The Emergence of the Concept
The phrase "Social Darwinism" first emerged in Europe in 1880, when it was coined in reference to a health conference held in Berlin in 1877.
In 1944, the term was popularised in the United States by American historian Richard Hofstadter. In the ideological struggle against fascism, he used term to signify a retrograde worldview that encouraged competitive rivalry and racism.
Others who have been labelled as such include the 18th-century clergyman Thomas Malthus and Darwin's nephew Francis Galton, who established eugenics near the end of the 19th century.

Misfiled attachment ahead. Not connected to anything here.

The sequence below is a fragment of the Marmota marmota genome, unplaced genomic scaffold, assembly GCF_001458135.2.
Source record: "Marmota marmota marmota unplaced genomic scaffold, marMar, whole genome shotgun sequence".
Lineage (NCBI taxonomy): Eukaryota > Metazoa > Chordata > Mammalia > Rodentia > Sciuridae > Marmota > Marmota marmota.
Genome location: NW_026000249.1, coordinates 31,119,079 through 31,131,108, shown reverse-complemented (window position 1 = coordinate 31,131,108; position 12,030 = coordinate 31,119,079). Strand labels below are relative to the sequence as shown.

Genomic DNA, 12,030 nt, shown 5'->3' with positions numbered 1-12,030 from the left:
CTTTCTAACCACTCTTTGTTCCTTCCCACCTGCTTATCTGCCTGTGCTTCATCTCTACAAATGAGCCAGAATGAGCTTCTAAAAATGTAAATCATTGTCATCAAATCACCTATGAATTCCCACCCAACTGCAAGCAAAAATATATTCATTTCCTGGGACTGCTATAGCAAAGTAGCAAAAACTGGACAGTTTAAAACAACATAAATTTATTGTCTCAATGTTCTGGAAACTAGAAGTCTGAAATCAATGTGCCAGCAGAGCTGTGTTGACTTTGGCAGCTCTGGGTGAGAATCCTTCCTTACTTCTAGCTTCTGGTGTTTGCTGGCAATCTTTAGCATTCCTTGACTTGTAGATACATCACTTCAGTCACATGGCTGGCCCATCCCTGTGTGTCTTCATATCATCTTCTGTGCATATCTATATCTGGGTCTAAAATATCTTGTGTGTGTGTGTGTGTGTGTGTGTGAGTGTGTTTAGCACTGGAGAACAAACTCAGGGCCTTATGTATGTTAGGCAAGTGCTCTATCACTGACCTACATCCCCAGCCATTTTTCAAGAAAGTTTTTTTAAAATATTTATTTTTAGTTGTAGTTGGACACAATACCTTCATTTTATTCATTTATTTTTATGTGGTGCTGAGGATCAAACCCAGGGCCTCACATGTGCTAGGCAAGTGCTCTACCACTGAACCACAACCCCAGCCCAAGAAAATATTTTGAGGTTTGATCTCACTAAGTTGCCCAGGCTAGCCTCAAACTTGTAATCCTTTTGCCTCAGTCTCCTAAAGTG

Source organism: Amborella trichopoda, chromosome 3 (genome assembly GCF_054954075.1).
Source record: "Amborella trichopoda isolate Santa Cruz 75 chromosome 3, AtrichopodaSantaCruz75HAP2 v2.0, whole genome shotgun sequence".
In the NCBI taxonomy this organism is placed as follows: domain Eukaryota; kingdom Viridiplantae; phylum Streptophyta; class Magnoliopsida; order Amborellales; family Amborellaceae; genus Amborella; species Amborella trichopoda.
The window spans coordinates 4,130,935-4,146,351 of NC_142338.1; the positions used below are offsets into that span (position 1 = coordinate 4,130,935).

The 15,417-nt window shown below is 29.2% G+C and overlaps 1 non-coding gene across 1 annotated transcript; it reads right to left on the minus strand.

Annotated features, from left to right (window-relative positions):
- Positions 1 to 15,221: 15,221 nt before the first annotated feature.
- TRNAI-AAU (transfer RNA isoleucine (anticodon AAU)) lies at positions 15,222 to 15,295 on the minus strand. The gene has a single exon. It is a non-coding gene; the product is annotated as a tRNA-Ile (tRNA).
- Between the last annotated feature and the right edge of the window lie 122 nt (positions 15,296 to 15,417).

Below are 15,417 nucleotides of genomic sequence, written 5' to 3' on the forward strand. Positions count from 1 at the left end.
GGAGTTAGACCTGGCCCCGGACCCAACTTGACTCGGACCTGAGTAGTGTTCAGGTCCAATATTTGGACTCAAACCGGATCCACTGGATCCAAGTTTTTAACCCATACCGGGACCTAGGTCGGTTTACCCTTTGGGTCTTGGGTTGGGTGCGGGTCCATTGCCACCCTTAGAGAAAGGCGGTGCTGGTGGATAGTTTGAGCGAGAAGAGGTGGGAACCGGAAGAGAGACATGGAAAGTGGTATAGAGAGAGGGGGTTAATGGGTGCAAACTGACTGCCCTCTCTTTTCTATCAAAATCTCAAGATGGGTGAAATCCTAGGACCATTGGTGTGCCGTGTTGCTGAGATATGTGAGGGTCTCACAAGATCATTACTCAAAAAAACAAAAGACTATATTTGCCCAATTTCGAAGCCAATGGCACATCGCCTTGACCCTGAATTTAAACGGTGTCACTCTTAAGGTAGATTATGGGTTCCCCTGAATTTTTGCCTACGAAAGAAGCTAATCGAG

Spencer compares society to a live entity in The Social Organism (1860), arguing that, just as biological organisms evolve through natural selection, society evolves and grows in complexity through equivalent processes.
A few themes are present in both the activities that are justified by social Darwinist ideas and the beliefs themselves. Which are:
According to this theory, people engage in a battle for survival similar to that of plants and animals. As a result, "survival of the fittest" occurs.
The idea that governments shouldn't try to control the economy or solve social issues like poverty by interfering with human competitiveness;
Promoting a laissez-faire political and economic system that encourages self-interest and competitiveness in social and commercial activities; and
A defence of the disparities in power among people, groups of people, and countries.
Enlightenment and Imperialism